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Re: Coding style: truth of variable name (subroutine length)

by Anonymous Monk
on Apr 19, 2020 at 02:54 UTC ( [id://11115767] : note . print w/replies, xml ) Need Help??


in reply to Coding style: truth of variable name

How long is your subroutines?

Variable names are much less important than subroutine names

file folder

for my $file ... grep glob whatever for my $path ... grep glob whatever for my $anal ... grep glob whatever

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Re^2: Coding style: truth of variable name (subroutine length)
by perlancar (Hermit) on Apr 19, 2020 at 07:27 UTC

    My subroutines can range from just a few lines to over several hundred lines long. Labelled blocks sometimes help in making long subroutine clearer, as well as creating lexical scope to isolate the effect of variables.

    sub do_some_task { my ($arg1, $arg2, $arg3) = @_; SUBTASK1: { my $some_var = ... ... ... ... } ... SUBTASK2: { ... ... ... ... ... ... } ... ... }

    I do have to question your claim. What makes variable names much less important than subroutine names? Variables are referred to much more often.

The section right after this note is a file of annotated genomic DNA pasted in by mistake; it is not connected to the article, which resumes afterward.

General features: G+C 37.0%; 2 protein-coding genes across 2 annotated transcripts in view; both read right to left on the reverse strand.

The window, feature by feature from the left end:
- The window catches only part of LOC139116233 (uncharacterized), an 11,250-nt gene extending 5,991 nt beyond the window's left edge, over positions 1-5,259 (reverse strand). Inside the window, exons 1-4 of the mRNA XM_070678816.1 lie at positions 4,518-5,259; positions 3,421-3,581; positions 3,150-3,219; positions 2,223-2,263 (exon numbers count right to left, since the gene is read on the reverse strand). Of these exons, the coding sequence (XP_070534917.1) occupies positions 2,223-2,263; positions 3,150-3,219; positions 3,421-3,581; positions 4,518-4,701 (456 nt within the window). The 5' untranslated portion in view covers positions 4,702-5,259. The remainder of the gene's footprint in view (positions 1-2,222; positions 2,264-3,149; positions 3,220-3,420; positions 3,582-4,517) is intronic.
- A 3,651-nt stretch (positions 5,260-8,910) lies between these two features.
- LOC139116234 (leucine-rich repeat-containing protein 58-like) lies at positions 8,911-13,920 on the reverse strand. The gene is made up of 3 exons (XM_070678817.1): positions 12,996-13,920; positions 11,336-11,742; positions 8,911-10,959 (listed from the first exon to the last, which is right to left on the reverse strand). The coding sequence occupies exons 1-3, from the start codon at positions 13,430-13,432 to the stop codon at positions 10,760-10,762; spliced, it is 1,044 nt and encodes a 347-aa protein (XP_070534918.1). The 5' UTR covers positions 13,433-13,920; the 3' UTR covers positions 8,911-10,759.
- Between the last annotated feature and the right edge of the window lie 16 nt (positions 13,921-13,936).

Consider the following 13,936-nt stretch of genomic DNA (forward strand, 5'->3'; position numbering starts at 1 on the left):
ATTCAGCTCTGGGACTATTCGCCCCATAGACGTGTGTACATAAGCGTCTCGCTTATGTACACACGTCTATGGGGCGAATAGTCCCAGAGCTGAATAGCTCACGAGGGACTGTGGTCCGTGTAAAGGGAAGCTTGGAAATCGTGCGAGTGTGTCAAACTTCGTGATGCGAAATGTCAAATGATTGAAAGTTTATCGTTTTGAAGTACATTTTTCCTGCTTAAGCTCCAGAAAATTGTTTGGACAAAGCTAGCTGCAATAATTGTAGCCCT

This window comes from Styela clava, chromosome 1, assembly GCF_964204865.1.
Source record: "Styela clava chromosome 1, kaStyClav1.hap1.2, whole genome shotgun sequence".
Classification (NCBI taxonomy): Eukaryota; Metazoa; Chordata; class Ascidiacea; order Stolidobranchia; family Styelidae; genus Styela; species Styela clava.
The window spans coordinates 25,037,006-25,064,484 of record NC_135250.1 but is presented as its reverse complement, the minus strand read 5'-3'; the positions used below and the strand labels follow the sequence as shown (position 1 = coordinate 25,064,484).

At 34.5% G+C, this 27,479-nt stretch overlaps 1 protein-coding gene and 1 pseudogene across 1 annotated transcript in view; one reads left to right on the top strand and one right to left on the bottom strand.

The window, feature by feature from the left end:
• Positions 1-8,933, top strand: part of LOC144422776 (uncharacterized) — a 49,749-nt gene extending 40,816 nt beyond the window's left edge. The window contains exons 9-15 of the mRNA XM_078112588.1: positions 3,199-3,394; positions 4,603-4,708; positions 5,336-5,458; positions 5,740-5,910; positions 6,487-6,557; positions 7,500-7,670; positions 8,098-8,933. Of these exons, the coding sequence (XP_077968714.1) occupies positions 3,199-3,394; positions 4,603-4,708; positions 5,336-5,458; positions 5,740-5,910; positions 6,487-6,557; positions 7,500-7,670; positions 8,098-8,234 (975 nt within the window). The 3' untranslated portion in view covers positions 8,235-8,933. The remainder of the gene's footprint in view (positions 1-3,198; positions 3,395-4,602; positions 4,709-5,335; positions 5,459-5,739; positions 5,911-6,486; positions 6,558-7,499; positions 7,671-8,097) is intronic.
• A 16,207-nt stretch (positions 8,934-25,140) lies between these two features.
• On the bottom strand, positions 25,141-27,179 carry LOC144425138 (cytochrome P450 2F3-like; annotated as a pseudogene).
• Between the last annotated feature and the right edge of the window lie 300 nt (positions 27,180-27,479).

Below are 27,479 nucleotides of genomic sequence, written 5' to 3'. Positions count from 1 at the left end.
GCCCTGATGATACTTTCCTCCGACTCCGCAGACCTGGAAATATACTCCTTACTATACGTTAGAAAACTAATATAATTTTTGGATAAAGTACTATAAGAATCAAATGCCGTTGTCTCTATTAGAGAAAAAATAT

My subroutines can range from just a few lines to over several hundred lines long. I do have to question your claim. What makes variable names much less important than subroutine names? Variables are referred to much more often.

      isnt it obvious? subroutine length, obviously :)

      these are all identical for a screen full (40 to 100 lines) dir dir0 entry arg module modulepm file path ana

      entry arg anal dir0 are the shit versions from least to most. But only cause I dont actually think that way.

      Even they doesnt increase cognitive load... Var names only need to be close enough.

      hundred lines long ... arg1 arg2 arg3 subtask1 subtask2

      never

      chop it down to skimmable code

      @args Ebony() Ivory() Harmony()

      age of peter, sum of bob